This is a basic Twitter guide for ad agencies and news reporters. However, it provides a great introduction to Twitter and its capabilities. We've also provided some tips and links that will help you on your way!
Transcript of "An ad agency's guide to twitter 4.10.11"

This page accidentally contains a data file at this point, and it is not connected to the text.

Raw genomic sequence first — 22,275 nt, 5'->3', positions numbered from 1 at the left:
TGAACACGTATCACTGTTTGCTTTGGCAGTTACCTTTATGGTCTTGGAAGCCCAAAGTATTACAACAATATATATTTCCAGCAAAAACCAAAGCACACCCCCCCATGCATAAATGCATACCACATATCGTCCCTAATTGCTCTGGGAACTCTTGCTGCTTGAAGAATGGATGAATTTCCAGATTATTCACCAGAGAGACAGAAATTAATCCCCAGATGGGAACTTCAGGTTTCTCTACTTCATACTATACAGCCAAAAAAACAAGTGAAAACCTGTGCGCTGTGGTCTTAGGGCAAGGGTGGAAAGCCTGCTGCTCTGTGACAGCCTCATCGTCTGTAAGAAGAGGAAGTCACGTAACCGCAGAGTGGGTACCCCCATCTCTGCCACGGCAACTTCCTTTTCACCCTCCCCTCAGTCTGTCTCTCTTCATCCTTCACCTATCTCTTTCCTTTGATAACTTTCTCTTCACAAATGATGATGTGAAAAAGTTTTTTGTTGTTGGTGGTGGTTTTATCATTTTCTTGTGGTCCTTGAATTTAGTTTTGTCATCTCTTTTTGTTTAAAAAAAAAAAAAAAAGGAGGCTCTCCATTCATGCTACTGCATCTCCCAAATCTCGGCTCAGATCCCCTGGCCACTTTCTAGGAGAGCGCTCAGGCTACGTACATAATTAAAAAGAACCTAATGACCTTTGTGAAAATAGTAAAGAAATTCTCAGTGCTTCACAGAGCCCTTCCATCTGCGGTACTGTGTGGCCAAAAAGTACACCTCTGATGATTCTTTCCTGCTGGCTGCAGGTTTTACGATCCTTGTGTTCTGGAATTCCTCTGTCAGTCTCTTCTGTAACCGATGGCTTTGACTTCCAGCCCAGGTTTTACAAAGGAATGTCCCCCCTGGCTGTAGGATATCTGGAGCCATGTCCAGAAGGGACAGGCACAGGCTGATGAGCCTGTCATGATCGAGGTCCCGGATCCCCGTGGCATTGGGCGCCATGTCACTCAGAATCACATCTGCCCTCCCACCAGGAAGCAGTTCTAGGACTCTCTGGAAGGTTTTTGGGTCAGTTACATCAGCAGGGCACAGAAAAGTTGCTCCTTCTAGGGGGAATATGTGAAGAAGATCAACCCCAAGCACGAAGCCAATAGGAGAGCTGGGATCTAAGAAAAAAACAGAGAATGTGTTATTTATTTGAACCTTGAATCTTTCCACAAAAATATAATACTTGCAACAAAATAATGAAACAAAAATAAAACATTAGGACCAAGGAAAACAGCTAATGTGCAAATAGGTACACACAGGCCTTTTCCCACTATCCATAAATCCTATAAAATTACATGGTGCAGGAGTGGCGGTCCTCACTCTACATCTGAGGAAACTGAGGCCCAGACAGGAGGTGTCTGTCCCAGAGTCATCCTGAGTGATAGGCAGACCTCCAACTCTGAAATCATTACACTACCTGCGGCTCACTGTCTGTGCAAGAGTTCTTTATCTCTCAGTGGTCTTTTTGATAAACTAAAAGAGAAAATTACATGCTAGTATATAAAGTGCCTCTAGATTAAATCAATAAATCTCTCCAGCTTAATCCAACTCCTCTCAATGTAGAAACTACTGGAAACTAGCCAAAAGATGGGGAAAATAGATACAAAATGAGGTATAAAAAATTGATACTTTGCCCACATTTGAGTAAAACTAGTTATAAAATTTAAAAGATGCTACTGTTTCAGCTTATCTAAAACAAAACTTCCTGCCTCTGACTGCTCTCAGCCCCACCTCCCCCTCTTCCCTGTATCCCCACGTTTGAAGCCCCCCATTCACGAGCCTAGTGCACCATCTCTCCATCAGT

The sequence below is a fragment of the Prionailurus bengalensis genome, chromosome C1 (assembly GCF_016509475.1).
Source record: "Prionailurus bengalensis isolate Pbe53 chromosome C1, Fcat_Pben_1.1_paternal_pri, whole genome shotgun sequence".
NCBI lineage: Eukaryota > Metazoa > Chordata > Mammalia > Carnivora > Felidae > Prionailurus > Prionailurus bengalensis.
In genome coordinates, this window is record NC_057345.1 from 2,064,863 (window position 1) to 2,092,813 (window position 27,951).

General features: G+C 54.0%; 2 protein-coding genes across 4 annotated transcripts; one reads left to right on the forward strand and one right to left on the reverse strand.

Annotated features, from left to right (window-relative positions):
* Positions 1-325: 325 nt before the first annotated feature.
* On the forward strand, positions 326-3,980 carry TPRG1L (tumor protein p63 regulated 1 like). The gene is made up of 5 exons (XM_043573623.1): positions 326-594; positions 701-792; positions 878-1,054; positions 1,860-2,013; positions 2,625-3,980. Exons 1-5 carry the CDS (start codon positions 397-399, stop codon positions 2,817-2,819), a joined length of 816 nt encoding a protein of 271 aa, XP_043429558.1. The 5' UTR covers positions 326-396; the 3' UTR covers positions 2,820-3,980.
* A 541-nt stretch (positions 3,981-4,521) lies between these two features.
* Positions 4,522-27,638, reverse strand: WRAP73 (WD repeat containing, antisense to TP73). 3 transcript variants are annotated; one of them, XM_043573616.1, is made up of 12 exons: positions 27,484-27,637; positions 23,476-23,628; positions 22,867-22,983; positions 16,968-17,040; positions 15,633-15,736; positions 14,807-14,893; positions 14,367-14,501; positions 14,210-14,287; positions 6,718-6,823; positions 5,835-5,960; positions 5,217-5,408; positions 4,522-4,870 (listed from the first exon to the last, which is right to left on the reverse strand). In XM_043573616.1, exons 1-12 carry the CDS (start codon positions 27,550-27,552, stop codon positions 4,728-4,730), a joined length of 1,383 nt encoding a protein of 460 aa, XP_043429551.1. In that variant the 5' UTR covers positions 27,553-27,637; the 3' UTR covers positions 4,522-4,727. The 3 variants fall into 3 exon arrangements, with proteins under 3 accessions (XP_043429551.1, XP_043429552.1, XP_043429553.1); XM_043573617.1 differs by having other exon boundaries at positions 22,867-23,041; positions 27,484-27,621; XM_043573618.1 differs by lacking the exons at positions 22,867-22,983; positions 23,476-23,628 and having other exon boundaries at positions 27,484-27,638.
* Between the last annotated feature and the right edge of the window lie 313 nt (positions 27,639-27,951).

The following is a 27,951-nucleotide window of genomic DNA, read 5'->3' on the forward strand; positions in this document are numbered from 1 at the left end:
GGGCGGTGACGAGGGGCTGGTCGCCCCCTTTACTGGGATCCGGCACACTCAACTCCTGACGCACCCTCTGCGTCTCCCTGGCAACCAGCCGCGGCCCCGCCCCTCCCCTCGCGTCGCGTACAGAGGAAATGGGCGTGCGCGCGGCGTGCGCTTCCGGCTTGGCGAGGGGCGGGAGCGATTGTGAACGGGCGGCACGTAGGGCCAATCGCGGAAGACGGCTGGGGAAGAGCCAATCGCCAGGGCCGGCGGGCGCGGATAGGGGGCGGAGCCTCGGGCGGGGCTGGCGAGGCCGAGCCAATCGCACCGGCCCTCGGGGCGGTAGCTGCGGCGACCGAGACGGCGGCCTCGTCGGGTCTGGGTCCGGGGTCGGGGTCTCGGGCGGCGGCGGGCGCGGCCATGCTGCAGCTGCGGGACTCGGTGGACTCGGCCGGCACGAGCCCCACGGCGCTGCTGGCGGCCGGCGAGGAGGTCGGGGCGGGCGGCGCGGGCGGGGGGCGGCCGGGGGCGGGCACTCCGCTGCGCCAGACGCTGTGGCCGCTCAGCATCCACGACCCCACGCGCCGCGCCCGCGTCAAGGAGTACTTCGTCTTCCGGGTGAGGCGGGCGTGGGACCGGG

An Ad Agency’s Guide to Twitter<br />FaceTime Strategy LLC<br />Amrita Khalid<br />Matt Petrowski<br />Advertising agencies are using Twitter to strengthen their name, connect with potential clients, and broadcast their capabilities as an organization. <br />When it comes to Twitter, you should think of it as your own personal micro blog; an opportunity to attract people with a link, video, or interesting fact or opinion in just 140 characters.<br />There are no hidden secrets when it comes to Twitter success. What usually separates Twitter failure from success? Regular updates of thoughts, opinions, observations, articles, links, and videos. Remember, each update is a chance to both attract new followers and encourage your current followers to spread the word about you. <br />We’ve put together a brief document outlining some Twitter basics:<br />BIO<br />Be sure to have a concise and attention-grabbing bio. This appears directly below the name of your organization when people search for it on Twitter. Your bio should summarize two or three things about your organization. For individual Twitter accounts, this usually relates to where you work, your position, and where your company is located. <br />Examples of Agency Bios: <br />Examples of Employee Bios: <br />ARTICLES<br />Continually tweeting articles and videos is an excellent way to increase your followers. Keep your Twitter account updated with the latest news and events that are happening at your company. Before you post a link, be sure to run the link through a link shortening site like bit.ly.<br />http://bit.ly/ <br />Using a link shortening program ensures that links posted to your account won’t consume most of the 140 Twitter character maximum. Also, post a short description of what the link contains (interview, video etc.) after posting the link, and you’re set!<br />HASHTAGS<br />In the George Stephanopoulos tweet below you’ll notice that “#Japan” appears with a ‘#’ symbol. This is called a hashtag and it lets Twitter know that words following it are to be considered a topic. This is important because people use hashtags to publicize their own tweets to the Twitter community. These tweets are often duplicated by others who are referring to or responding to the original tweet topic. Hashtags make it simple for potential readers to find your tweet if it involves a topic they are interested in. For example, let’s say George Stephanopoulos wanted to find out what people were saying about the recent earthquake and tsunami in Japan. He would type “#Japan” into the Twitter search box and would be shown thousands of other tweets from around the world relating to that very topic.<br />Promoting Others Through Re-tweeting: <br />Twitter is a fantastic way to let others know about the work of your colleagues. This is accomplished by re-tweeting and shout-outs. <br />HOW TO SHOUT-OUT<br />Type “@”. A scrolling list of everyone you follow will come up. You can then write out the name of a colleague or company whose work you would like to highlight. <br />Shout-outs tend to have a positive effect on both parties in regards to followers. In the above example, Ogilvy followers can see the tweet and, if they're interested, can follow @dandad and @Campaign India. <br />WARNING: Twitter is public and widely accessible. Keep in mind that everything you shout-out, tweet, or re-tweet is not only visible on your Twitter profile. People searching for topics on Google will also be able to read your Tweets; even if they’re not following you. <br />Another great use of shout-outs is to thank others.<br />Not only does this promote others, it also introduces you to their followers. <br />HOW TO RETWEET<br />Place your mouse over a tweet you’d like to share with others and click Retweet.<br />This tweet will now be duplicated on your account. Think of it as another great way of promoting someone else.<br />FOLLOWING OTHERS<br />The easiest way to increase the number of people following you is by increasing the number of people that you follow. Follow work colleagues, friends, politicians, public figures, people you like, etc. Most likely, these people will follow you back. As a courtesy, be sure to follow the people who follow you as much as possible. Remember, if you don’t like someone’s messages or disagree with their ideas, you’re not obliged to follow them back.<br />TOPICS FOR TWEETING<br />Hot-button issues are always great to tweet about, especially if you’ve recently finished an interview or reported about a particular story. Need some ideas? You can look for suggestions on popular discussion topics by checking out your Trends list which is located on the right side of your Twitter page. <br />OTHER GREAT TWITTER USES<br />Tweet to let people know about a media appearance or a live event: <br />Tweet fun or interesting facts: <br />Tweet questions as a form of market research or to get to know your followers better: <br />Tweet your plans for the day:<br />HELPFUL TWITTER RESOURCES<br />Twitvid.com: Easily post videos or photos on Twitter & Facebook. <br />http://bit.ly/: A handy link-shortener for Twitter. <br />Tweetbip.com: Sends text or e-mail when you/your brand is mentioned on Twitter<br />CoTweet.com: Gives company a master profile with individual employee profiles<br />